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Semmelweis NOT Lister inventer of antiseptics!

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887595.  Mon Feb 20, 2012 7:05 pm Reply with quote

When talking about halitosis, Fry mentioned Listerine mouthwash is named after Lister - the father of antiseptics.

He indeed is recognised and considered as such...HOWEVER! A quite interesting fact is that in fact Semmelweis (1818 - 1865) , a Hungarian doctor, while working in a hospital in Austria discovered the use of chlorinated hand wash as an antiseptic.

Semmelweis was in charge of two maternity wards. In the first maternity wards there was a much higher death rather than in the second maternity ward. He conducted a few experiments to find out the reason behind this. There was a priest who would walk through only the first maternity ward so that he could pray for which ever patient died. Semmelweis thought his presence may have been psychologically upsetting for the patients on the first ward so asked the priest not to walk through the ward anymore. After a few more experiments like this which were not producing any results, he finally realised that medical students performing autopsies only dealt with patients in the first ward. He asked the students to wash their hands in a chlorinated hand wash and indeed the death rates dropped significantly - even below that of the second ward! He concluded that "cadaverous particles from heterogeneous corpses" were the cause of the higher death rates and his chlorinated wash (i.e antiseptic wash!) was an adequate solution.

However, for some reason or another he was ridiculed (poor Semmey!) He eventually stopped working (after busting his butt to achieve a high position) and ended up in a hospital for the psychologically disturbed and died at aged only 47.

Coincidently (or even ironically), Lister triumphed as the father of antiseptics in 1865 - the same year Semmelweis died.


887601.  Mon Feb 20, 2012 8:13 pm Reply with quote

The story of Semmelweis is indeed a sad one because he would have probably survived his wounds in hospital if antiseptics were used.

Though he's recognised by some people as an early user of antisepctics, and in particular chlorine solutions, his reason for selecting the chlorine solution and his explanation for how it worked did not make too much sense to a lot of doctors, and it was not until the likes of Pasteur and Lister were able to explain germ theory (which is different from what Semmelweis was basing his studies on).

887698.  Tue Feb 21, 2012 7:09 am Reply with quote

True, but if you look at the history of medicine you find that germ theory began around 1545 with Fracastro and was developed by the likes of Leeuwenhoek, Kircher, Malpighi etc.. during the 17th century. However, for several reasons (most likely that their work was outside the accepted paradigm of the time - although not that controversial or different from what was believed) it took roughly a century and a half for germ theory to finally triumph with Pasteur.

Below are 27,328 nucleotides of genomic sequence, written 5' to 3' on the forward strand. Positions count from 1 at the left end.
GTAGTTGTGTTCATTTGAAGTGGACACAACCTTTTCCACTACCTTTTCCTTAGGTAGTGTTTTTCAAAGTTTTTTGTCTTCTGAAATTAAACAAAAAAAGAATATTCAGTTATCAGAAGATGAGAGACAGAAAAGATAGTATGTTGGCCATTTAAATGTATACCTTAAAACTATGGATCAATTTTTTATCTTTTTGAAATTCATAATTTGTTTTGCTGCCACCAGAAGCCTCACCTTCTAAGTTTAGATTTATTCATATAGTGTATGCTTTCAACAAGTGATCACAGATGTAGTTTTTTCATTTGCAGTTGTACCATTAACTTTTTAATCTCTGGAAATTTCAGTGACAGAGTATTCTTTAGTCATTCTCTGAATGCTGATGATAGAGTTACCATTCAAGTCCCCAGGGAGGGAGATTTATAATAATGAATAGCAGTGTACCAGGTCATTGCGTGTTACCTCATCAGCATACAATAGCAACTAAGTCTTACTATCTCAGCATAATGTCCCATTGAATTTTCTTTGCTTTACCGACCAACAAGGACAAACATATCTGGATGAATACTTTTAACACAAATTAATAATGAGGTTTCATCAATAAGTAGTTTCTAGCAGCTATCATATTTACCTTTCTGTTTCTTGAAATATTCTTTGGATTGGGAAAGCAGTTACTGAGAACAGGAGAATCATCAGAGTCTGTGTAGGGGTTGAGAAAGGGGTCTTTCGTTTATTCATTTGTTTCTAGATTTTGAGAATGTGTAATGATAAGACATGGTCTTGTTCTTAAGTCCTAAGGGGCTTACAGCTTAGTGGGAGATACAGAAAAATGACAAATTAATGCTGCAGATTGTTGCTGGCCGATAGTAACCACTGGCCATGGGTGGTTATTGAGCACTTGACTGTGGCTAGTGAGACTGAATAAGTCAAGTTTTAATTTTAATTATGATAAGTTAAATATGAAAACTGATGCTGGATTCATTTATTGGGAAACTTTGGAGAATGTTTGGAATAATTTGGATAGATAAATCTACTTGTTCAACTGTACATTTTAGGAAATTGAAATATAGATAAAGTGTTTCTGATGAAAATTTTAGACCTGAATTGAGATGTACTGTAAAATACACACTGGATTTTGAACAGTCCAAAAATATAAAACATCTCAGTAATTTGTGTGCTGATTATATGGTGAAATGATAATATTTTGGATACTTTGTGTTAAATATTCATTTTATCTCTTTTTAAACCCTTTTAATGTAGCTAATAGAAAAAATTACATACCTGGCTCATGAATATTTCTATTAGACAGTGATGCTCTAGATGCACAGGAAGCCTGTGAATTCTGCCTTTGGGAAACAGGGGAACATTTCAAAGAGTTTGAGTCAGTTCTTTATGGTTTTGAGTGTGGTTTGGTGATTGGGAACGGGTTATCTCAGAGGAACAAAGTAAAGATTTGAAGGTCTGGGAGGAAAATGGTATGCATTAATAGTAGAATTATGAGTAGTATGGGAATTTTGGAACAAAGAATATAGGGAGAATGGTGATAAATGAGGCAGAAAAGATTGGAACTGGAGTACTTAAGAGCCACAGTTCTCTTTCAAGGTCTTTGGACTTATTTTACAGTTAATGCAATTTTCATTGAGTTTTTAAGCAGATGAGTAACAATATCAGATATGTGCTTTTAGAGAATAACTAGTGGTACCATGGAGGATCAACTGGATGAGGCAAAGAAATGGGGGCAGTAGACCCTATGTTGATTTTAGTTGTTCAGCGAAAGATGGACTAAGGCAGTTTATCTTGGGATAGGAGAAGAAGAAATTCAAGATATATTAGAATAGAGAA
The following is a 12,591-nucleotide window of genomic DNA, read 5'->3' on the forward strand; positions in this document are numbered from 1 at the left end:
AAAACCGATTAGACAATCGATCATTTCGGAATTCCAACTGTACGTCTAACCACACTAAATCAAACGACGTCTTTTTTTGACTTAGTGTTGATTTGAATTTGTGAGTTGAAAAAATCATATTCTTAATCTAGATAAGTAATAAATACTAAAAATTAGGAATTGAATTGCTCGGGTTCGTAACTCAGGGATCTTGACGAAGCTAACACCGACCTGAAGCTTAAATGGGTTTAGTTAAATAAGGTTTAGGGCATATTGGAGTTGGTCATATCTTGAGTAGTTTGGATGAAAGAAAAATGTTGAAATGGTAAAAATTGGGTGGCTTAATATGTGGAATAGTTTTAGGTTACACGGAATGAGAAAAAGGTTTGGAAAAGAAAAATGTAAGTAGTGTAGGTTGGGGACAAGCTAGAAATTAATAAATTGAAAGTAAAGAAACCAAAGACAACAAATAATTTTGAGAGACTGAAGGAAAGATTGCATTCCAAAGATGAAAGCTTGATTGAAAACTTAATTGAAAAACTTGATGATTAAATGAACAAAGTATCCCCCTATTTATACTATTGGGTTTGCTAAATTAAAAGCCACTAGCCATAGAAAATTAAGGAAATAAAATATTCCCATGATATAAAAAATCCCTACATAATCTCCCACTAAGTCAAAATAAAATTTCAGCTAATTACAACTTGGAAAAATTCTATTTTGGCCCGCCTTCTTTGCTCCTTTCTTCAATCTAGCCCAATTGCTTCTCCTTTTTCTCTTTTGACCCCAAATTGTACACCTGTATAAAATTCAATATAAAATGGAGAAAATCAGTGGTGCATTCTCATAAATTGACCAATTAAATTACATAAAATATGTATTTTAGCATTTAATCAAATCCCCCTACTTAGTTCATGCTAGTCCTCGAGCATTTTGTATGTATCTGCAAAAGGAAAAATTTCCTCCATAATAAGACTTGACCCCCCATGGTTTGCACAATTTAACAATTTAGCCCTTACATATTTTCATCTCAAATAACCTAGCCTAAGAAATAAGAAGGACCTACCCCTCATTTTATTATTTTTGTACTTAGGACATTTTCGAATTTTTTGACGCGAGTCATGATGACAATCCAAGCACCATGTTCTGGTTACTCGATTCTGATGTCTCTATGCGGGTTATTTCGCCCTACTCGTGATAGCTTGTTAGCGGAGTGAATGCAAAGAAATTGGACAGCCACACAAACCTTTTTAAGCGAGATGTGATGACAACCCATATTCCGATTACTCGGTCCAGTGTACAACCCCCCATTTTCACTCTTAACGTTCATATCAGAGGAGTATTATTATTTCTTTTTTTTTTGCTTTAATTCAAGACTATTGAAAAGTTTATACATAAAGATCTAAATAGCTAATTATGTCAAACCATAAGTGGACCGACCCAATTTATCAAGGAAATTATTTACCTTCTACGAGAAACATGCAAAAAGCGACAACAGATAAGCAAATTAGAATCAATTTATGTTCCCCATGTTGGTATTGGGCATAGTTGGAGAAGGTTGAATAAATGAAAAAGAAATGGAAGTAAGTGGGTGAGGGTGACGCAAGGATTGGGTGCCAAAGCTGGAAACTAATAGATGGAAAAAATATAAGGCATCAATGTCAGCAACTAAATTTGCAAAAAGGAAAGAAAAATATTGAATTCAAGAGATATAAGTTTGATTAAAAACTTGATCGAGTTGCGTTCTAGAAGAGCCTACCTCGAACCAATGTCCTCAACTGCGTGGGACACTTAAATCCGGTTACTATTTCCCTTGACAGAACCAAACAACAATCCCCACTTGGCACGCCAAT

Therefore, the doctors at the time of Semmelweis were not completely oblivious to the idea of germ theory.
It seems odd that no one made the connection or considered his work on a deeper level. Regardless of this - even if it didn't make much sense to a lot of doctors it seems bizarre that they ignored Semmelweis's findings as it produced clear and beneficial results. Perhaps they were too proud to use the hand wash without knowing why it works.

887822.  Tue Feb 21, 2012 11:14 am Reply with quote

Welcome nadine :-)

the doctors at the time of Semmelweis were not completely oblivious to the idea of germ theory.

But most people were - as witness the cholera epidemic in London in the 19th century, in which the closing down of one pump that had been contaminated put paid to the water-borne cholera organisms. However, this was done in the face of opposition from public health authorities of the time, who strongly held to the miasmatic theory of disease origin. I think it took a few decades before Pasteur's theory and Lister's practice thoroughly swept through not just the medical profession but the practice of public health.

889096.  Sat Feb 25, 2012 2:33 pm Reply with quote

Well, personally I hadn't heard of Lister until a couple of months ago, and I guess that's at least partly because every corner of the world will first credit its own people with great discoveries before looking if someone else might have had the same idea. In the German speaking part of Europe Semmelweis is very much regarded as the father of antisepsis and "Retter der Mütter" (saviour of mothers) and celebrated in many and varied ways. He's had stamps dedicazted to him, Budapest (his birthplace) has a Semmelweis University, there is a gynacological hospital called after him in Vienna and so on.

Same with the teleophone really - we like giving credit for that to Philipp Reis, the English-speaking world credits Alexander Graham Bell, and regarding TV Paul Nipkow would come to a German mind much more easily than the actually far more deserving John Logie Baird. Each culture to its own heroes I guess.




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